Let's do it differently this Valentine's Day

I see Valentine’s Day as a primarily commercial enterprise. Yes, it can be an excuse to pay more attention to your relationship or to make more of an effort to seek a relationship. But it can also be an excuse to wallow in self-pity if you aren’t in an intimate relationship. It might also be that you're aromantic and find the whole thing a farcical waste of time and feel happy in your skin alone.


Every year, people rush off to buy red roses, perfume or aftershave, book restaurants on chaotically packed restaurant nights, stay in overly priced hotel rooms, buy theatre tickets or jewellery. They buy cards with prewritten sentiments because they struggle to find their own words and buy chocolates for partners who are desperate to lose weight.

What interests me as a therapist and what I suggest we all consider is that (more often than not) people actually want time with their partner over all these other choices. This is fully present, active listening time - not time in front of the TV or sitting on the sofa each looking at their own phones or other screens.

How can we show affection to our loved ones?

Gary Chapman talks about five love languages. He describes the concept that we like to give and receive love and affection in different ways.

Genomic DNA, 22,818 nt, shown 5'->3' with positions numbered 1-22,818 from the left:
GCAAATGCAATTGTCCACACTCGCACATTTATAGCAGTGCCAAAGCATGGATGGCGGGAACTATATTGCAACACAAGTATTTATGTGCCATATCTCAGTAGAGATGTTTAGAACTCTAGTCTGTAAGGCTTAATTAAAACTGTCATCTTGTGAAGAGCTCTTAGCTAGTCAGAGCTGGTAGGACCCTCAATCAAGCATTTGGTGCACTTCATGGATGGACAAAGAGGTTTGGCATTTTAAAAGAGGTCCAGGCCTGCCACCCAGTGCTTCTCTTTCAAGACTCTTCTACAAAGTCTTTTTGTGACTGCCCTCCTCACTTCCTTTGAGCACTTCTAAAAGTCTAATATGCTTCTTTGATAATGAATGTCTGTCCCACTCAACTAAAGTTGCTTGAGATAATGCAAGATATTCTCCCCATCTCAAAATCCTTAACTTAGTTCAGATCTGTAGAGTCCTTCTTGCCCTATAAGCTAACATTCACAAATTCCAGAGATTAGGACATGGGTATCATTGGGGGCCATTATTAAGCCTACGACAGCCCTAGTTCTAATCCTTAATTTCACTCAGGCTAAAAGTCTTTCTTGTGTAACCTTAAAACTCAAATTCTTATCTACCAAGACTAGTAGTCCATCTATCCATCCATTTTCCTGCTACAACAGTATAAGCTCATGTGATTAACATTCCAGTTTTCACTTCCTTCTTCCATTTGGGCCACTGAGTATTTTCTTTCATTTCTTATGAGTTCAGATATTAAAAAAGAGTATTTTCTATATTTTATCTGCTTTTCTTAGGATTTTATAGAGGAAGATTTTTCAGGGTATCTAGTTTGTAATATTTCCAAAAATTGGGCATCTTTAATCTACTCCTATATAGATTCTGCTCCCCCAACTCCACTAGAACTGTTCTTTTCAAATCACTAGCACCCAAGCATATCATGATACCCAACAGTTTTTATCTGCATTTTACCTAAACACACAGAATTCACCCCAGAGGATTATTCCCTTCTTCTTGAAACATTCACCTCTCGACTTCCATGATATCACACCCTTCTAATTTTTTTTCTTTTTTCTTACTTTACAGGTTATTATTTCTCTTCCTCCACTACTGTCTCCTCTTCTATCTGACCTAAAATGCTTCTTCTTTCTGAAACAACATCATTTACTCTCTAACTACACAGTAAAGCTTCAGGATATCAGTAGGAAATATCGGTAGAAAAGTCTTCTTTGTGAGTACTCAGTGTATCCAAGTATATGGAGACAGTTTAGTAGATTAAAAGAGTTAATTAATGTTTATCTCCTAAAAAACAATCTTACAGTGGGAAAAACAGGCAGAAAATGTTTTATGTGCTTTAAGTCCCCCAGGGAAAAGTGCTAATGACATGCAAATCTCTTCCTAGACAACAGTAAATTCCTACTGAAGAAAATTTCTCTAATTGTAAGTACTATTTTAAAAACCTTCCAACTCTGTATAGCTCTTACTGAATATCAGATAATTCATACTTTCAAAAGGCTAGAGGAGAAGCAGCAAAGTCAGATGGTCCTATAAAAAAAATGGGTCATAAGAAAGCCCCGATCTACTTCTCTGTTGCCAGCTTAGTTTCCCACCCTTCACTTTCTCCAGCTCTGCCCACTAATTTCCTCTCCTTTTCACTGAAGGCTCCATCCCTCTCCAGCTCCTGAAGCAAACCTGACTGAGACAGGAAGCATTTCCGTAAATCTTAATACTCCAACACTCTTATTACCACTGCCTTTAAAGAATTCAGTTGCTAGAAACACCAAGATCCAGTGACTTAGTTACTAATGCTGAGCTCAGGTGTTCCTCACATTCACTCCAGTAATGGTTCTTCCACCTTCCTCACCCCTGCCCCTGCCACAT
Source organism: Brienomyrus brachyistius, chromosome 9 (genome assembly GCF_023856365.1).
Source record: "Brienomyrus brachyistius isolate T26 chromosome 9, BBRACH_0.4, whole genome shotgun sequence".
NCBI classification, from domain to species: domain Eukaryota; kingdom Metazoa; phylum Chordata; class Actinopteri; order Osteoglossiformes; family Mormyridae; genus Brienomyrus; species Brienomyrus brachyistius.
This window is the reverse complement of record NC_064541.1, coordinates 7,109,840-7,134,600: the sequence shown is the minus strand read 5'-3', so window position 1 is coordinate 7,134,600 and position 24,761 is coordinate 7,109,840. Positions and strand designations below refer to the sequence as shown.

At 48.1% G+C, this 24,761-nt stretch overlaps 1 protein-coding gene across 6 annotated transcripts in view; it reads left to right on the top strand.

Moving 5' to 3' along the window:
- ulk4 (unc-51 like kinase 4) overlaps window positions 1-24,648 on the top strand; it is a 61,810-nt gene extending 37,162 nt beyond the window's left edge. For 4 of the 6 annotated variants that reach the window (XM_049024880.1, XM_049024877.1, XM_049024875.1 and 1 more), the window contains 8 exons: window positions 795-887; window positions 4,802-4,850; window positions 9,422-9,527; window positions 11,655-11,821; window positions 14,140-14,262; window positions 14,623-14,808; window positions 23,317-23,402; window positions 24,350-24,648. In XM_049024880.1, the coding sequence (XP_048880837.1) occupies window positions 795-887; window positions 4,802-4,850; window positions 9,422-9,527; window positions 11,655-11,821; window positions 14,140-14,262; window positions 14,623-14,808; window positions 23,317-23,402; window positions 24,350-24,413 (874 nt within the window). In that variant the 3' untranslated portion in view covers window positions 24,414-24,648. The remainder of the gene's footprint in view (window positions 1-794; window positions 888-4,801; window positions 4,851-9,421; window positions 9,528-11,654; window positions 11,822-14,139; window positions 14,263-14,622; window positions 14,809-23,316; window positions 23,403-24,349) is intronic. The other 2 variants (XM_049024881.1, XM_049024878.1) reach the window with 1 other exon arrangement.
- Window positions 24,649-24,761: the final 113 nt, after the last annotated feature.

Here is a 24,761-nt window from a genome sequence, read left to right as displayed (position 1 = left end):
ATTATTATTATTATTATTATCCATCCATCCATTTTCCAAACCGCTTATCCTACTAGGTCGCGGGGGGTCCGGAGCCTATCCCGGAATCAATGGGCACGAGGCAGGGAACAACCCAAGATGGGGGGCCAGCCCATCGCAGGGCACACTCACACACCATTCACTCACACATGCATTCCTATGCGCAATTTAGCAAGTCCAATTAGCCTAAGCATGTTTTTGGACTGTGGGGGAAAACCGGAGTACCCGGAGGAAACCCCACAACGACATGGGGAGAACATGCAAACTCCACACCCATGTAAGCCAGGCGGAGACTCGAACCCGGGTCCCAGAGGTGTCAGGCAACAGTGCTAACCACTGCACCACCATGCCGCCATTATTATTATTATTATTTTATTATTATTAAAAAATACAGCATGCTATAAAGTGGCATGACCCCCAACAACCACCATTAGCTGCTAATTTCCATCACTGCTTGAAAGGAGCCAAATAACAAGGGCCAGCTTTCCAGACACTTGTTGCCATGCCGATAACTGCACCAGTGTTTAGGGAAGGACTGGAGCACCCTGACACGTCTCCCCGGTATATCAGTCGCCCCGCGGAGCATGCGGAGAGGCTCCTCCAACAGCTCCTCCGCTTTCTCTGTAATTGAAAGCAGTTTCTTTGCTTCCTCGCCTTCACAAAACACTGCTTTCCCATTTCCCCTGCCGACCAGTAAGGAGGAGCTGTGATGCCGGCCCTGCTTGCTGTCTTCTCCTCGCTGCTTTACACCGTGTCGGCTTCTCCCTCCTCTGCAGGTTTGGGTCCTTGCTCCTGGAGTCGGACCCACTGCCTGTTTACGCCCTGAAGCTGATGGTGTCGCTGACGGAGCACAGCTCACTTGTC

Trouble can start when one partner likes to show their love in one way and their partner likes to receive in another. This can be worked on but not if it is never discussed and one partner carries on assuming their partner is happy and feels loved when presented with a freshly baked cake, when actually what they want is to have a bath run from them and their partner sit on the side and listen to an account of their day.

I invite us all this Valentine’s Day to consider this concept of time and what that means to us and think about a different way of spending it together with a partner or a friend. I created an exercise to complement intimate sensate focus exercises and clients really enjoy it. This is to ‘gift’ a sensual experience to their partner that is not sexual.

So, taking each of the five senses, a partner chooses an experience for each sense to share. For example, I had a client who shared her Grandmother’s favourite sweet, a raspberry ruffle, with her partner as her taste option. For smell, it might be a scented flower of particular meaning to you. It could also be a part of your partner’s body. You may travel to show them a tree in the park for the sense of sight, or to a concert for your hearing sense. It might be small objects at home, really anything of meaning to you.

Anyway, give it a go with your chosen person and try it with clients if you think it might be useful. Let’s be creative and not go with the trite red roses this year; go with time and attention.

Counselling Directory is not responsible for the articles published by members. The views expressed are those of the member who wrote the article.

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London, N6
Written by Selena Doggett-Jones, (Relationship/Psychosexual Therapist, AccCOSRT(sen)
London, N6

Selena Doggett-Jones is registered member of BACP and a COSRT accredited relationship and psychosexual therapist working in private practice in north and central London. She has also worked within the NHS for many years as a therapist and specialist nurse in sexual health and reproductive health. Website is www.highgatetherapy.co.uk

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